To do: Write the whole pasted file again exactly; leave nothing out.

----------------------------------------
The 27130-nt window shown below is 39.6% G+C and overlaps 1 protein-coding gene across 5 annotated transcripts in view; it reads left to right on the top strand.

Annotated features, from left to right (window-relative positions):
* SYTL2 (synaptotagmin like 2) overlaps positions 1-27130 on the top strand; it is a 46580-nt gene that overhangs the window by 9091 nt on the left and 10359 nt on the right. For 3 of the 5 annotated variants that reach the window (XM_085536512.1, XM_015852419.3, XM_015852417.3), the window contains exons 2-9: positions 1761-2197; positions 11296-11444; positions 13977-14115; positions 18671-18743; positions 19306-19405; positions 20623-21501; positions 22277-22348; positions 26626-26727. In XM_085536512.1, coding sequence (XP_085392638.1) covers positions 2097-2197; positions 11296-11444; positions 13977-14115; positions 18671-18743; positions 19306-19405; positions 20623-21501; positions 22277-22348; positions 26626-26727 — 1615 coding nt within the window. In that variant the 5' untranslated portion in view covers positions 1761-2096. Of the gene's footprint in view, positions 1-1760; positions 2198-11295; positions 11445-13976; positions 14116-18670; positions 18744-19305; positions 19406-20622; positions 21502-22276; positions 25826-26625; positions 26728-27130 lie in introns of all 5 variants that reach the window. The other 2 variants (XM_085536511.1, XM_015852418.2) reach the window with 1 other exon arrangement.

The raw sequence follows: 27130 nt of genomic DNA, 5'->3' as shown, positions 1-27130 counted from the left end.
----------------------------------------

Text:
The 27130-nt window shown below is 39.6% G+C and overlaps 1 protein-coding gene across 5 annotated transcripts in view; it reads left to right on the top strand.

Annotated features, from left to right (window-relative positions):
* SYTL2 (synaptotagmin like 2) overlaps positions 1-27130 on the top strand; it is a 46580-nt gene that overhangs the window by 9091 nt on the left and 10359 nt on the right. For 3 of the 5 annotated variants that reach the window (XM_085536512.1, XM_015852419.3, XM_015852417.3), the window contains exons 2-9: positions 1761-2197; positions 11296-11444; positions 13977-14115; positions 18671-18743; positions 19306-19405; positions 20623-21501; positions 22277-22348; positions 26626-26727. In XM_085536512.1, coding sequence (XP_085392638.1) covers positions 2097-2197; positions 11296-11444; positions 13977-14115; positions 18671-18743; positions 19306-19405; positions 20623-21501; positions 22277-22348; positions 26626-26727 — 1615 coding nt within the window. In that variant the 5' untranslated portion in view covers positions 1761-2096. Of the gene's footprint in view, positions 1-1760; positions 2198-11295; positions 11445-13976; positions 14116-18670; positions 18744-19305; positions 19406-20622; positions 21502-22276; positions 25826-26625; positions 26728-27130 lie in introns of all 5 variants that reach the window. The other 2 variants (XM_085536511.1, XM_015852418.2) reach the window with 1 other exon arrangement.

The raw sequence follows: 27130 nt of genomic DNA, 5'->3' as shown, positions 1-27130 counted from the left end.